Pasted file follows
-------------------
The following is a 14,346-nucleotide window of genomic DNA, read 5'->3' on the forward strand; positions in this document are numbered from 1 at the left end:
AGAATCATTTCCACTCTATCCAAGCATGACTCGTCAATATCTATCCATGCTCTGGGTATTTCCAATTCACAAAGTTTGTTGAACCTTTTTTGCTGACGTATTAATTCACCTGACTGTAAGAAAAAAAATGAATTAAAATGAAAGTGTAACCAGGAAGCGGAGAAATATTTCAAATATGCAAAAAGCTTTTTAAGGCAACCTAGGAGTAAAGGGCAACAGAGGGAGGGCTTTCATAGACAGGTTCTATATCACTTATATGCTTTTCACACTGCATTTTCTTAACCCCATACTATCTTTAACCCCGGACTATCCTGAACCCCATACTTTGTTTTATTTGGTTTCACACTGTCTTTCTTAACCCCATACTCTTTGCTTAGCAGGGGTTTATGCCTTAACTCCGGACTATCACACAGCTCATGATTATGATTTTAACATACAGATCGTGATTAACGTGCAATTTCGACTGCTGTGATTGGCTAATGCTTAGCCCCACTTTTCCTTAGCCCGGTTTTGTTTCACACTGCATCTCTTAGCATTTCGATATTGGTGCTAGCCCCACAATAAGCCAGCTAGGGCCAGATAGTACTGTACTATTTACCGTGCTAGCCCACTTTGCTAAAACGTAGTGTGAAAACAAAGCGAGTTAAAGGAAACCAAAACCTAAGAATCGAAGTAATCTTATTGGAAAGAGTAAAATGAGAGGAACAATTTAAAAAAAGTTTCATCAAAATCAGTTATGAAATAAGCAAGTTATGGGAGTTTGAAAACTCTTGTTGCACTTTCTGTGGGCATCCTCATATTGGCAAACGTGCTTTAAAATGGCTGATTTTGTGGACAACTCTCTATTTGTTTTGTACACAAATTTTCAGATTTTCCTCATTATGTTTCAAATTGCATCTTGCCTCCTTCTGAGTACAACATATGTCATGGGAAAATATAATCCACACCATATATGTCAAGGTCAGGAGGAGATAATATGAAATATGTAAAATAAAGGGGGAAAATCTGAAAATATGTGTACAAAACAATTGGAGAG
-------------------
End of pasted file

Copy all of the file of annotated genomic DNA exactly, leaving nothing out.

The following is a 14,346-nucleotide window of genomic DNA, read 5'->3' on the forward strand; positions in this document are numbered from 1 at the left end:
AGAATCATTTCCACTCTATCCAAGCATGACTCGTCAATATCTATCCATGCTCTGGGTATTTCCAATTCACAAAGTTTGTTGAACCTTTTTTGCTGACGTATTAATTCACCTGACTGTAAGAAAAAAAATGAATTAAAATGAAAGTGTAACCAGGAAGCGGAGAAATATTTCAAATATGCAAAAAGCTTTTTAAGGCAACCTAGGAGTAAAGGGCAACAGAGGGAGGGCTTTCATAGACAGGTTCTATATCACTTATATGCTTTTCACACTGCATTTTCTTAACCCCATACTATCTTTAACCCCGGACTATCCTGAACCCCATACTTTGTTTTATTTGGTTTCACACTGTCTTTCTTAACCCCATACTCTTTGCTTAGCAGGGGTTTATGCCTTAACTCCGGACTATCACACAGCTCATGATTATGATTTTAACATACAGATCGTGATTAACGTGCAATTTCGACTGCTGTGATTGGCTAATGCTTAGCCCCACTTTTCCTTAGCCCGGTTTTGTTTCACACTGCATCTCTTAGCATTTCGATATTGGTGCTAGCCCCACAATAAGCCAGCTAGGGCCAGATAGTACTGTACTATTTACCGTGCTAGCCCACTTTGCTAAAACGTAGTGTGAAAACAAAGCGAGTTAAAGGAAACCAAAACCTAAGAATCGAAGTAATCTTATTGGAAAGAGTAAAATGAGAGGAACAATTTAAAAAAAGTTTCATCAAAATCAGTTATGAAATAAGCAAGTTATGGGAGTTTGAAAACTCTTGTTGCACTTTCTGTGGGCATCCTCATATTGGCAAACGTGCTTTAAAATGGCTGATTTTGTGGACAACTCTCTATTTGTTTTGTACACAAATTTTCAGATTTTCCTCATTATGTTTCAAATTGCATCTTGCCTCCTTCTGAGTACAACATATGTCATGGGAAAATATAATCCACACCATATATGTCAAGGTCAGGAGGAGATAATATGAAATATGTAAAATAAAGGGGGAAAATCTGAAAATATGTGTACAAAACAATTGGAGAG